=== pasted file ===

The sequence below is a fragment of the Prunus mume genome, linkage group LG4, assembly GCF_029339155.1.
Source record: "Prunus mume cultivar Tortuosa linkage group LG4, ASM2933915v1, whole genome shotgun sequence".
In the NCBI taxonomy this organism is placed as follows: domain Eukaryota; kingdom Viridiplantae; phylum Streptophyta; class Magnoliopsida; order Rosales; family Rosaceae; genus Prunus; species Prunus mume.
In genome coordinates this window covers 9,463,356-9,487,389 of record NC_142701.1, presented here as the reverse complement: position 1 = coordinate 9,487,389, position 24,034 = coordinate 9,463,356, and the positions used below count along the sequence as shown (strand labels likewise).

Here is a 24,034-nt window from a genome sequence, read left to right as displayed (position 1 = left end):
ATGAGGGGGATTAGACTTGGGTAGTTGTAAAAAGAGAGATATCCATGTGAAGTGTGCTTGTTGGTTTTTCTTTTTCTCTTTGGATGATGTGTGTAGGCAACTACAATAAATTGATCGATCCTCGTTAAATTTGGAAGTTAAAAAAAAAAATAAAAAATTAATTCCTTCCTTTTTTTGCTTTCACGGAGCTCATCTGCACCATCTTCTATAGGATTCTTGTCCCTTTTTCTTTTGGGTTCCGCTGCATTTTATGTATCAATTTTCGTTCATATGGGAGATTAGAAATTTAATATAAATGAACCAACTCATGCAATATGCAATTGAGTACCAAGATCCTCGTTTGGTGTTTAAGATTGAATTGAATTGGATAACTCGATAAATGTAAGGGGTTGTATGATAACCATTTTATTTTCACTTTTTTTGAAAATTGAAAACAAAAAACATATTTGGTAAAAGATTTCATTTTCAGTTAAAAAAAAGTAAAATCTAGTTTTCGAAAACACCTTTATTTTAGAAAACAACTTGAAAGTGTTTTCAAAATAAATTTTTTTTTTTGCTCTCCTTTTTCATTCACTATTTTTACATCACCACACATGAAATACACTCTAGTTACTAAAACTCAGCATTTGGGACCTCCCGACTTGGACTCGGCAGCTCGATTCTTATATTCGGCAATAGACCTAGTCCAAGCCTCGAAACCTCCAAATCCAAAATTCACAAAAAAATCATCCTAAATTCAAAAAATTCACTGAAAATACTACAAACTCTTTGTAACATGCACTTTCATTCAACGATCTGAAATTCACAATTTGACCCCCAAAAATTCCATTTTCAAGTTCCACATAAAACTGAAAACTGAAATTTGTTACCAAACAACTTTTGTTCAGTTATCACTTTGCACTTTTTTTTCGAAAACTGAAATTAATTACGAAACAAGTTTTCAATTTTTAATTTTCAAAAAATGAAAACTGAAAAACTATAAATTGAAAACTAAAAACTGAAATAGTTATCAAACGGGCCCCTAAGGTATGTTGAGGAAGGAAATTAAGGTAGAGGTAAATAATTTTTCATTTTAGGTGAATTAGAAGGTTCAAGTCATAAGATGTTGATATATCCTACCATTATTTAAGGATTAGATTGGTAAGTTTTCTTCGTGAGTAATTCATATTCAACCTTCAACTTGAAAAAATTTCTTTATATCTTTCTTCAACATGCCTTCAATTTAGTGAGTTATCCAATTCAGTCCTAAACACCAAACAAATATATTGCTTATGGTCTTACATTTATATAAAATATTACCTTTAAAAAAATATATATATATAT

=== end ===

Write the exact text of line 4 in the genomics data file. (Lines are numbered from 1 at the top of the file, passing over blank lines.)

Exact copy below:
In genome coordinates this window covers 9,463,356-9,487,389 of record NC_142701.1, presented here as the reverse complement: position 1 = coordinate 9,487,389, position 24,034 = coordinate 9,463,356, and the positions used below count along the sequence as shown (strand labels likewise).